“He uses his brain more than anybody I have ever seen at such a young age,” Woodward said. “He has got that special ability where he can process a lot of information. You watch him get jumps out there, he probably gets the best jumps from anybody I have seen and we have watched (Baltimore’s J.J.) Hardy and some other good shortstops, and he was better in my eyes in getting reads, understanding the situation and moving himself. That’s all I can ask. Next step is just experience, building on hopefully success and we get rolling here.”
Mariners not rushing Saunders
Michael Saunders is 2-for-9 with two walks since returning to Triple-A Tacoma Friday. While I had thought there was a good chance we could see him in Philadelphia, it sounds like McClendon wants to see a good bit more before making that move.
“He’s been out quite a while,” McClendon said. “He needs at-bats. Most hitters think they can get three games’ worth of at-bats and say, ‘I’m ready to play.’ I don’t know that anybody can be ready in three games. I wish there was a switch you can turn on and be that good but it doesn’t work that way. You get yourself back in a groove and get your timing.”
That timing is key, and McClendon said that they were not in the position to have a player try and find it at the big-league level. Saunders has to be full-go and comfortable at the plate before he returns.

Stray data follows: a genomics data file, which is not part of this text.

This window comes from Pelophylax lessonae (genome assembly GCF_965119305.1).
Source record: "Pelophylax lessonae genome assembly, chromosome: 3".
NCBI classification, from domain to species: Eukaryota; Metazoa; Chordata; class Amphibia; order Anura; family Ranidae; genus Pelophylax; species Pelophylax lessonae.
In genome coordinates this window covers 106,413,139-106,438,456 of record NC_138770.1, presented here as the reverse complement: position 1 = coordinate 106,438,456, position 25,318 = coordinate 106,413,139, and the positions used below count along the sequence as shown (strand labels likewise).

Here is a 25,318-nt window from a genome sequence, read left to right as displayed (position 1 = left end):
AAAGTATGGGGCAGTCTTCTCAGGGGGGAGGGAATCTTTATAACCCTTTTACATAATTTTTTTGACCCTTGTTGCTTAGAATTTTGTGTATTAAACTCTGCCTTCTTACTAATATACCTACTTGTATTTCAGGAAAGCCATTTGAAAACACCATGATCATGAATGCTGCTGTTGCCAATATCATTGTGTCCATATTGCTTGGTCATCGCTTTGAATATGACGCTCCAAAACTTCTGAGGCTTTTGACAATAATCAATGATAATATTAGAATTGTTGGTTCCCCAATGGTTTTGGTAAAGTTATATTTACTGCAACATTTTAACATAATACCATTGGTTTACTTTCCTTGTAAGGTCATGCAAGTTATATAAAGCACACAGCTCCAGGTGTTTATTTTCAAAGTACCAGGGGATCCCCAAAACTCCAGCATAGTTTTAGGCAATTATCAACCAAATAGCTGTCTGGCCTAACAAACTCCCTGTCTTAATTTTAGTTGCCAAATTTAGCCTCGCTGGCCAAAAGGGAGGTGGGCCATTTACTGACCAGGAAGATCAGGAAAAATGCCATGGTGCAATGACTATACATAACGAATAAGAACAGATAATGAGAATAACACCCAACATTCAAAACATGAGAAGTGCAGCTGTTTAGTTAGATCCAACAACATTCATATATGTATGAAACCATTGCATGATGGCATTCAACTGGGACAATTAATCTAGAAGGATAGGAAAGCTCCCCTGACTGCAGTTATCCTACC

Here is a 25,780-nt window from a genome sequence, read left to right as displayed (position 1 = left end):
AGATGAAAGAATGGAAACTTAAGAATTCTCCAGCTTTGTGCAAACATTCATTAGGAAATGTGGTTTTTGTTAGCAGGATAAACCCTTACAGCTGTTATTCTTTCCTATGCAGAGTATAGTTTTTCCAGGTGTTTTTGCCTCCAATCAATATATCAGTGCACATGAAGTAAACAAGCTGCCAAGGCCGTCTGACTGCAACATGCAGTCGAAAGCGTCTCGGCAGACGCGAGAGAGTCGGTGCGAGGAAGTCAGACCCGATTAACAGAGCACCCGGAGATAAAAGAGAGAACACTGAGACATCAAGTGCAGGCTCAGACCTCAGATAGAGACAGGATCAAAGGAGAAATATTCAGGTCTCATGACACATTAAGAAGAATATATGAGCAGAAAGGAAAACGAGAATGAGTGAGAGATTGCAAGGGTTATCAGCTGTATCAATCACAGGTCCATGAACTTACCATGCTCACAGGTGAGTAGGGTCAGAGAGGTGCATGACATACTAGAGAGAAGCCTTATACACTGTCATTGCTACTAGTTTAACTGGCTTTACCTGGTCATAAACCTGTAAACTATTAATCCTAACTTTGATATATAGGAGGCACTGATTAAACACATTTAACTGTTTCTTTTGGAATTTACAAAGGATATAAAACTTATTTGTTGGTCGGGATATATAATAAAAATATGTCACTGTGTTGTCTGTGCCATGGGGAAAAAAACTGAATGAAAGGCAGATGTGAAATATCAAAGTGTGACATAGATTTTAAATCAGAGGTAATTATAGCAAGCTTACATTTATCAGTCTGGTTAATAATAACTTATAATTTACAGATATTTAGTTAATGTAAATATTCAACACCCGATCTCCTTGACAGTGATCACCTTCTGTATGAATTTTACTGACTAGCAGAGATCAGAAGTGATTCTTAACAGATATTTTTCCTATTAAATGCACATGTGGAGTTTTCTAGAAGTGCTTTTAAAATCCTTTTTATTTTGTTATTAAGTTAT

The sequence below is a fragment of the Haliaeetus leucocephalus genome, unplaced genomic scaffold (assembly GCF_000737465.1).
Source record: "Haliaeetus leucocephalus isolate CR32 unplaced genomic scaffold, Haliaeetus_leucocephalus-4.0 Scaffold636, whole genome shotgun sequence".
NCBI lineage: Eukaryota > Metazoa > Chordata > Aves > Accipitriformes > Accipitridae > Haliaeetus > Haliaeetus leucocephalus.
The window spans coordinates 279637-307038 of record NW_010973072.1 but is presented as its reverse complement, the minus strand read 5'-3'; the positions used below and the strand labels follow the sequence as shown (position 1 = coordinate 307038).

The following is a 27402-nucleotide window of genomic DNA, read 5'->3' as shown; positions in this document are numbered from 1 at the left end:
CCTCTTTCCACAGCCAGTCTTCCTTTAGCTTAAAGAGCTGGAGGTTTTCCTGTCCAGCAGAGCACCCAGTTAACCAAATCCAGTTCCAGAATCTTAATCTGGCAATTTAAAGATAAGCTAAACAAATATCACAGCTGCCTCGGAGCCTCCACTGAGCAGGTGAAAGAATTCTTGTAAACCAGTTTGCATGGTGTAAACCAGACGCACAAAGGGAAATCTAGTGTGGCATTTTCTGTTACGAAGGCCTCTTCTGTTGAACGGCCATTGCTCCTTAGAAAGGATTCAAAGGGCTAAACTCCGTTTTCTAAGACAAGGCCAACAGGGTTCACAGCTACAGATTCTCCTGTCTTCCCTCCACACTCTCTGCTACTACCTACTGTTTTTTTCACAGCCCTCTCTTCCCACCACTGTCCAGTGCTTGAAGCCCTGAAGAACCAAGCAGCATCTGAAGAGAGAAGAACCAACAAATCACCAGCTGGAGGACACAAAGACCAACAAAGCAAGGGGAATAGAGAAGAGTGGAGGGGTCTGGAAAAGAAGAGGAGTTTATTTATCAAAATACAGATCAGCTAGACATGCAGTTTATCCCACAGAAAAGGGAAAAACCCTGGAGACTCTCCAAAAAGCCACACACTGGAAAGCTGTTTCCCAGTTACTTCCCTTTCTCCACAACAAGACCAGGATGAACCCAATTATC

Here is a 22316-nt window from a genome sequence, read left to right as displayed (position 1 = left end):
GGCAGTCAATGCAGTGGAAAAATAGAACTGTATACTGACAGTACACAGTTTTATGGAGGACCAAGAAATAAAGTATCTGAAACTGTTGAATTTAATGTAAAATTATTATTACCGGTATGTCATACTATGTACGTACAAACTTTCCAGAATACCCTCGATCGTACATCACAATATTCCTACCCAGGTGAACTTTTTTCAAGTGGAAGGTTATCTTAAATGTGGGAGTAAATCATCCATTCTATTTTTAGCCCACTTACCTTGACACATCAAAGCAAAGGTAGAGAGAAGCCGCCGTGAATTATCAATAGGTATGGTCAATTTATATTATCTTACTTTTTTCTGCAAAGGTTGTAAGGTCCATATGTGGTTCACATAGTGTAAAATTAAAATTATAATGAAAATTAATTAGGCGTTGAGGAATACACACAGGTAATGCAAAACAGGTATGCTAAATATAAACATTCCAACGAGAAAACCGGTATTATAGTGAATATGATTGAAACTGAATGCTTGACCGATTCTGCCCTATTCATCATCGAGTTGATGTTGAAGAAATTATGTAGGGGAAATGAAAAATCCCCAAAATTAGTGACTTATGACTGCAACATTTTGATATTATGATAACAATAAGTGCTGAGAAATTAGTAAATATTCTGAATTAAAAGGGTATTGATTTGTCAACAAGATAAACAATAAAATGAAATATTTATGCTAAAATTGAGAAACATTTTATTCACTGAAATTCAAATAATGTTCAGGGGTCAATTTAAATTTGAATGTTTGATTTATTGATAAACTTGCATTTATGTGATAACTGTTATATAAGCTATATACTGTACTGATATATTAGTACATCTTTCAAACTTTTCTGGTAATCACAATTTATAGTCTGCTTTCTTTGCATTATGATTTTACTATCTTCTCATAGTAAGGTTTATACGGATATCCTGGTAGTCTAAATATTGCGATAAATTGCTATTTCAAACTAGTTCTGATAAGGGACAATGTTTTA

“We are in a race. There’s 40 games left and I’m proud to be in this position,” McClendon said. “But there are no projects this time of the year. We have to be mark-on. We have to be right with everything we do. So when he gets back here he has to contribute.”
Just how and where he contributes remains to be seen. I asked McClendon if he envisioned the same role for Saunders as he had when he went out.
“I don’t know,” he answered. That’s a great question but I just don’t know. We are 11 games over and our guys are playing well. Do you upset your apple cart? I don’t know. I don’t have that answer. That’s a tough decision but a good decision because we are in it.”
• Felix Hernandez appeared to be moving around okay in the clubhouse this morning after getting hit in the hip with a comebacker last night. McClendon again said he didn’t believe there were any further problems and that Felix’s next start is not in jeopardy.
• A great sight in the clubhouse this morning. The two clubhouses in Detroit are connected by a long hallway that runs from end to end of each one. As I was waiting for my Woodward interview, I saw a Tigers clubbie and Victor Martinez’s son, who looked to be about 8 or 9, walking from the Tigers’ side to the Mariners’ side. The younger Martinez was carrying a Styrofoam box that contained two breakfast burritos. The clubbie led the kid into the locker portion of the clubhouse and straight to Austin Jackson.
Think Jackson isn’t popular here? I was told it was the first time the younger Martinez had ever been in the visiting clubhouse. The two embraced and chatted for a few seconds before Martinez headed back. On his way he ran into McClendon, who also got a hug. McClendon took Martinez to general manager Jack Zduriencik, who was in the office and introduced him as his next big slugger.
“A switch hitter!” he said.
His dad is a free agent at the end of the year, by the way.